Joe Wicks shows us it's time to reach into the archives and dust off your old ideas
A view from Phil Blackmore

Joe Wicks shows us it's time to reach into the archives and dust off your old ideas

The world has changed and products or messages that failed before may be ready to shine.

As Joe Wicks (pictured, top) rocketed into popular culture, becoming a national treasure as well as our (international) PE teacher, there is one thing he is at pains to stress: this was not an overnight success. But with all the magic ingredients in place – a great message (health), a great product (Joe), a clear need (kids getting fit) and an unbelievable price point (free) – why did it take Covid-19 to give Joe his "Jamie’s school dinners" moment? And what other "perfect" ideas sit idle on the drawing tables of agencies and brands that are in need of revisiting?

What might have been wrong before may now find the timing is absolutely right. 

Back in November 2019, Joe was out on the road, relentlessly driving his agenda to improve fitness in schools. At the time, he was working as an ambassador for Children in Need, promoting the "Big Morning Move" campaign. 

Have you heard of it? Probably not. Yet this was without doubt a high-water mark for Joe in his restless four-year pursuit to get kids fitter and, by extension, happier. All the ingredients were there – a noble cause, a charismatic leader, positivity and energy, a captive and engaged audience, and an army of healthcare advisors, social scientists, parents and teachers endorsing his mission. And yet… it failed to ignite. Why?

It comes down to one small but hugely significant difference – that of a genuine need versus idealised need, and how the contextual environment around us plays a huge part in influencing our mindsets. 

Both Jamie’s and Joe’s messages were agreeable: school dinners should be nutritious and kids should do exercise in school. But whereas Jamie addressed a genuine national concern about health (certainly back in 2005), the reality is Joe’s PE message simply didn’t connect with parents. They could easily rationalise away the need ("My child does enough exercise at school – they run around the playground").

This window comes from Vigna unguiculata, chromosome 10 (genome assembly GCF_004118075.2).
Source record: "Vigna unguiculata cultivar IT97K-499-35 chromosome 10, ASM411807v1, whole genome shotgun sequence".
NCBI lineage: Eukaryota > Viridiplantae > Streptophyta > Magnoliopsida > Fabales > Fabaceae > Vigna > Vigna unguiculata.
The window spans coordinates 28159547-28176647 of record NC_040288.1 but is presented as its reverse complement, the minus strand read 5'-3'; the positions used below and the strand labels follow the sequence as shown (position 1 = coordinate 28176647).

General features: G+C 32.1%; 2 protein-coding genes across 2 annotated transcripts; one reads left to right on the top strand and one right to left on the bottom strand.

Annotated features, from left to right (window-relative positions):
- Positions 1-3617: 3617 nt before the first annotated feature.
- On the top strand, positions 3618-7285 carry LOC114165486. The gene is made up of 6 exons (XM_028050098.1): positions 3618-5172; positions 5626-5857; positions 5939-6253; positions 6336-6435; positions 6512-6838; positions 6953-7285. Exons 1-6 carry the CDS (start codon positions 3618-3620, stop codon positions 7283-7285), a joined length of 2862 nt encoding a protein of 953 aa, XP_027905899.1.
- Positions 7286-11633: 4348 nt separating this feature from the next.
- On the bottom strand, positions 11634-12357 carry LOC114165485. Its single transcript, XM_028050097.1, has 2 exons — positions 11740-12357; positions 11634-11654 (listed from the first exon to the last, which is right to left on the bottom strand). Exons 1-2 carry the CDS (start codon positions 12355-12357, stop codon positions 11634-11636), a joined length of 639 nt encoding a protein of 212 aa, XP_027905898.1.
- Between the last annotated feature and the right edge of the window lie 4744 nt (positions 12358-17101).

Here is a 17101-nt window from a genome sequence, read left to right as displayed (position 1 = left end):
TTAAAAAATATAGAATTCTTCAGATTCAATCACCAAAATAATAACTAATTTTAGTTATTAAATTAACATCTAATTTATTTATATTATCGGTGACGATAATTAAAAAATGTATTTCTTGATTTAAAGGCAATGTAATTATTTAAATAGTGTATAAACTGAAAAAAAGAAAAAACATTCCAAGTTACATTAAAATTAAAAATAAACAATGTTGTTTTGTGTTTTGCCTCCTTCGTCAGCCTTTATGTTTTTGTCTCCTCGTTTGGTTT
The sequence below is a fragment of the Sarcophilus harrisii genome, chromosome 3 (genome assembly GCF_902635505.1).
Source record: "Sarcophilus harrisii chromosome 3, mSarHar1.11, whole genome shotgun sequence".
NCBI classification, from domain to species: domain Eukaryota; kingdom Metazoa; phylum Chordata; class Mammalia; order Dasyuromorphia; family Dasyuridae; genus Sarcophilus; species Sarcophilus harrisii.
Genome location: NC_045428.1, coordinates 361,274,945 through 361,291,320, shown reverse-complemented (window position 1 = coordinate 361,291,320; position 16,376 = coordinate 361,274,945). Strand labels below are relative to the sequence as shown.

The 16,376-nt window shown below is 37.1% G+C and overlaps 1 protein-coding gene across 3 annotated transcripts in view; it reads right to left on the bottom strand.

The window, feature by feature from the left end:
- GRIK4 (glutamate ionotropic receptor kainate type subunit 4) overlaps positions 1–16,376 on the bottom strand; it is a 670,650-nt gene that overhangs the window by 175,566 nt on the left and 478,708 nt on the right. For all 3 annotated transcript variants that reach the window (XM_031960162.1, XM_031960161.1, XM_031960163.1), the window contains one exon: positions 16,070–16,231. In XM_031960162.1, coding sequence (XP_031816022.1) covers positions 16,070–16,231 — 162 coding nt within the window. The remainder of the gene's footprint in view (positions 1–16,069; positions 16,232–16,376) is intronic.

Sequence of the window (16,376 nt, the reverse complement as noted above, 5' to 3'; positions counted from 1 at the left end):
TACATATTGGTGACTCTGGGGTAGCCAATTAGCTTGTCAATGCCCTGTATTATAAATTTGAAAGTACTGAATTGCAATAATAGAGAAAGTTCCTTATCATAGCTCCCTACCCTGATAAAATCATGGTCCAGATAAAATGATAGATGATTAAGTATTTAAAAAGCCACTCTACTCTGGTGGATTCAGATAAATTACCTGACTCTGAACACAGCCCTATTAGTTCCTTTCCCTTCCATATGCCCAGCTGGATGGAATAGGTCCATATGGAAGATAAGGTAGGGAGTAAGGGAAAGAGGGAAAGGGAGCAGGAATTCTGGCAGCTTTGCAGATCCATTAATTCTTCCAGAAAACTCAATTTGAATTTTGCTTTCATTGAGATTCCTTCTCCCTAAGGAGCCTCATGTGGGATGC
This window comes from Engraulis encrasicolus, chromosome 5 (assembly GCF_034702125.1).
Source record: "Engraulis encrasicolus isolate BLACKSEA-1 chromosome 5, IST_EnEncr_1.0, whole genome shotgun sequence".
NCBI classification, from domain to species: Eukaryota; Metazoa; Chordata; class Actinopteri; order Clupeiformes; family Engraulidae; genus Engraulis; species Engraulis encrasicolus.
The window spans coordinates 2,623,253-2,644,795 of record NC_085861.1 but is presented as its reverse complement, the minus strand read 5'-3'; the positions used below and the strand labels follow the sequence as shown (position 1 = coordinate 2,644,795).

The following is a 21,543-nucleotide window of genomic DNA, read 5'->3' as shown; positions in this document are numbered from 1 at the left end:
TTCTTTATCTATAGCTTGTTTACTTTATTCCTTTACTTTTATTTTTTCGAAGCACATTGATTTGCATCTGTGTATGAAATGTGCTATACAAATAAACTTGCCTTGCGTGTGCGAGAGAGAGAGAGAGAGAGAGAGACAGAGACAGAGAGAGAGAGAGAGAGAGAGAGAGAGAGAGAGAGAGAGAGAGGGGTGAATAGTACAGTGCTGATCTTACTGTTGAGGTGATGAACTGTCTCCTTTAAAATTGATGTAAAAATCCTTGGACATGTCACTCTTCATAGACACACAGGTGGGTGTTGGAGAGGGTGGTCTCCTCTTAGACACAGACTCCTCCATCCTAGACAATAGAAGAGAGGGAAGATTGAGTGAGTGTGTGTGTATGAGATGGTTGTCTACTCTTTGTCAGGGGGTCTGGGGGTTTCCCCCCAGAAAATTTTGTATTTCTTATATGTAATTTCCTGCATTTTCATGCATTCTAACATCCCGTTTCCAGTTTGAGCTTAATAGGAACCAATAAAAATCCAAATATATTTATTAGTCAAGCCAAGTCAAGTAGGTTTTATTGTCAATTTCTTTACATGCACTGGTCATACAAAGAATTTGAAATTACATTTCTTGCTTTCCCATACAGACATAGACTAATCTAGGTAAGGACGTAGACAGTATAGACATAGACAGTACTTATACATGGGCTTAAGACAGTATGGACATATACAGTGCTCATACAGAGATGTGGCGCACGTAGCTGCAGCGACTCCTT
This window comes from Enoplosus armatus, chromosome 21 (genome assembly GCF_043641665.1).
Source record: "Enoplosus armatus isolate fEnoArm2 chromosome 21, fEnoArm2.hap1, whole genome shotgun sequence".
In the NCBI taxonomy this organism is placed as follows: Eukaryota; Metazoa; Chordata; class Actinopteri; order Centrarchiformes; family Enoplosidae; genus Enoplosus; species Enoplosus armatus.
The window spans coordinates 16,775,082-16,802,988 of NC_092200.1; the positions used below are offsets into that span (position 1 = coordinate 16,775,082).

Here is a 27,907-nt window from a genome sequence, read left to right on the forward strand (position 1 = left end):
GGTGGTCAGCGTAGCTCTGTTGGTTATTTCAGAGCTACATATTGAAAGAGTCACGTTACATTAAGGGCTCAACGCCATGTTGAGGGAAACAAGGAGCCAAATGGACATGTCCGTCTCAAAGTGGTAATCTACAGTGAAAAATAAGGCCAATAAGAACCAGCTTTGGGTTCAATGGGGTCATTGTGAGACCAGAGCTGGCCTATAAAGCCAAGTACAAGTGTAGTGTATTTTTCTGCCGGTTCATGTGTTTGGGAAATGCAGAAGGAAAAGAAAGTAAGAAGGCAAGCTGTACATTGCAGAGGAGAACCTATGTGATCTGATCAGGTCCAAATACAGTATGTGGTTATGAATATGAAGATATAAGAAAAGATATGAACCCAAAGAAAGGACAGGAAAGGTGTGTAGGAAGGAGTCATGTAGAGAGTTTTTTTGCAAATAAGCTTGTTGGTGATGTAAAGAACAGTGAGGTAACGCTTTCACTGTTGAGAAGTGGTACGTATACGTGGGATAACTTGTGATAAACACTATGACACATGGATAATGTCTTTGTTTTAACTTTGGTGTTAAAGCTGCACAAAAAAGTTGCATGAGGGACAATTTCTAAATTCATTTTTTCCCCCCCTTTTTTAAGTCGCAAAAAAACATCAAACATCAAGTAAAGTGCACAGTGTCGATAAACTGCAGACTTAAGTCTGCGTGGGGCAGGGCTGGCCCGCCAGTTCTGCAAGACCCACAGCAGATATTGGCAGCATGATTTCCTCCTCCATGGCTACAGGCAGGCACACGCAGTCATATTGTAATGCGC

But not now. With children metaphorically caged at home for 24 hours a day due to Covid-19, getting exercise has become a genuine need. Our mindsets have changed – turning a message and product that was always right into a "must-have" at 9am every day. 

And Joe is not alone. A number of products that solved a genuine need, but that could not break through, are now in huge demand:

    • Cambridge Masks – a boutique, design-led UK manufacturer of face masks. Previously positioned as a proposition on pollution, it's now fully focused on health.
    • Collaboration tools such as Zoom and Mural allow people to connect and collaborate in new ways. Virtual meetings were faddy before, but are now established in the new normal and our families and children are using them.
    • Sainsbury’s SmartShop – completely till-free shopping trialled in January 2019 but only now really taking off as customers are motivated to try new ways to buy groceries.

  • Online shopping delivery – with Tesco achieving one million online delivery slots per week, posting significant growth from older demographics who have been heavily encouraged to shop online, often for the first time.

But this list should be much longer. 

The world has changed and products or messages that failed before may be ready to shine. The race to reconfigure the future is on, but the answers may be in the past as much as the future.

Every agency has a showreel of ideas that never happened. Companies up and down the land have cupboards full of ideas that "were ahead of the market" or where the strength of feeling wasn’t quite there. We’ve worked on many brilliant products that never quite reached the market, but might now be met with a completely different reaction. 

We have been forced to rethink our regular fixed mindsets and reappraise many of the things we did by default. Such as allowing our kids’ education and sport to be managed by schools, shopping for food largely on whims or popping on that train to attend that meeting. 

And while the innumerate products that were once in the right place with the right message at the right time now find that not to be the case, rather than start from scratch, revisit the ones that got away. Get them out. Dust them off. Revisit the need and reconsider whether our mindsets have now shifted from "nice to have" to "need it now". 

And, if that is the case, you may well have just struck gold – a bit like our Joe.

Phil Blackmore is owner and creative director at Create Health

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